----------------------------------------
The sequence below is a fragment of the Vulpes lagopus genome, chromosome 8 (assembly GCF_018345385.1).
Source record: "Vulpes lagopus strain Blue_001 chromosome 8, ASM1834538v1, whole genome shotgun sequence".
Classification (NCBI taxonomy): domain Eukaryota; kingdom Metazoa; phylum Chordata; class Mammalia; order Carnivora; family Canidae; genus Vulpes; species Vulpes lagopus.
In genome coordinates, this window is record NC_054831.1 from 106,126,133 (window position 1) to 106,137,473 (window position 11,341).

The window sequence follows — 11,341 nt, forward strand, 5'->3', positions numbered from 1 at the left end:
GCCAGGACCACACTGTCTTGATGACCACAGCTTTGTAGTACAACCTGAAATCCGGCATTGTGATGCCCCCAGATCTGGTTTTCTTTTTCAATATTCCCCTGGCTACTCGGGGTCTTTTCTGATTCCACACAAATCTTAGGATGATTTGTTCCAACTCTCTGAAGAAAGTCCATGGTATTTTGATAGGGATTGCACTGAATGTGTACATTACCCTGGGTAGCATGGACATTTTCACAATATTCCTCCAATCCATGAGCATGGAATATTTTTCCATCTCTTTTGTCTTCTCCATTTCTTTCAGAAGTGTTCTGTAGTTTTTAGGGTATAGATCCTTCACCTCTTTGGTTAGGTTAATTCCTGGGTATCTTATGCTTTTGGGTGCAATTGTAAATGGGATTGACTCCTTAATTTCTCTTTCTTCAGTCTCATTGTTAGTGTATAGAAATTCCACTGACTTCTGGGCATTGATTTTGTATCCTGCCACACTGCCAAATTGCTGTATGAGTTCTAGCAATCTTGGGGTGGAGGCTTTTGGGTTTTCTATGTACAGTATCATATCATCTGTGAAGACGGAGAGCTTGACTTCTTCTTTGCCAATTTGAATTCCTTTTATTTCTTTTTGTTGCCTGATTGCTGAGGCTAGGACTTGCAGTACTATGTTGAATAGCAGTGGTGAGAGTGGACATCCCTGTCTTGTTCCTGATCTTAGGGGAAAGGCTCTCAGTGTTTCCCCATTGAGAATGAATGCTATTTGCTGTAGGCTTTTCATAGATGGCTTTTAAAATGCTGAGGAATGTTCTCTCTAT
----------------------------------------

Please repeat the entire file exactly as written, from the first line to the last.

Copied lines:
The sequence below is a fragment of the Vulpes lagopus genome, chromosome 8 (assembly GCF_018345385.1).
Source record: "Vulpes lagopus strain Blue_001 chromosome 8, ASM1834538v1, whole genome shotgun sequence".
Classification (NCBI taxonomy): domain Eukaryota; kingdom Metazoa; phylum Chordata; class Mammalia; order Carnivora; family Canidae; genus Vulpes; species Vulpes lagopus.
In genome coordinates, this window is record NC_054831.1 from 106,126,133 (window position 1) to 106,137,473 (window position 11,341).

The window sequence follows — 11,341 nt, forward strand, 5'->3', positions numbered from 1 at the left end:
GCCAGGACCACACTGTCTTGATGACCACAGCTTTGTAGTACAACCTGAAATCCGGCATTGTGATGCCCCCAGATCTGGTTTTCTTTTTCAATATTCCCCTGGCTACTCGGGGTCTTTTCTGATTCCACACAAATCTTAGGATGATTTGTTCCAACTCTCTGAAGAAAGTCCATGGTATTTTGATAGGGATTGCACTGAATGTGTACATTACCCTGGGTAGCATGGACATTTTCACAATATTCCTCCAATCCATGAGCATGGAATATTTTTCCATCTCTTTTGTCTTCTCCATTTCTTTCAGAAGTGTTCTGTAGTTTTTAGGGTATAGATCCTTCACCTCTTTGGTTAGGTTAATTCCTGGGTATCTTATGCTTTTGGGTGCAATTGTAAATGGGATTGACTCCTTAATTTCTCTTTCTTCAGTCTCATTGTTAGTGTATAGAAATTCCACTGACTTCTGGGCATTGATTTTGTATCCTGCCACACTGCCAAATTGCTGTATGAGTTCTAGCAATCTTGGGGTGGAGGCTTTTGGGTTTTCTATGTACAGTATCATATCATCTGTGAAGACGGAGAGCTTGACTTCTTCTTTGCCAATTTGAATTCCTTTTATTTCTTTTTGTTGCCTGATTGCTGAGGCTAGGACTTGCAGTACTATGTTGAATAGCAGTGGTGAGAGTGGACATCCCTGTCTTGTTCCTGATCTTAGGGGAAAGGCTCTCAGTGTTTCCCCATTGAGAATGAATGCTATTTGCTGTAGGCTTTTCATAGATGGCTTTTAAAATGCTGAGGAATGTTCTCTCTAT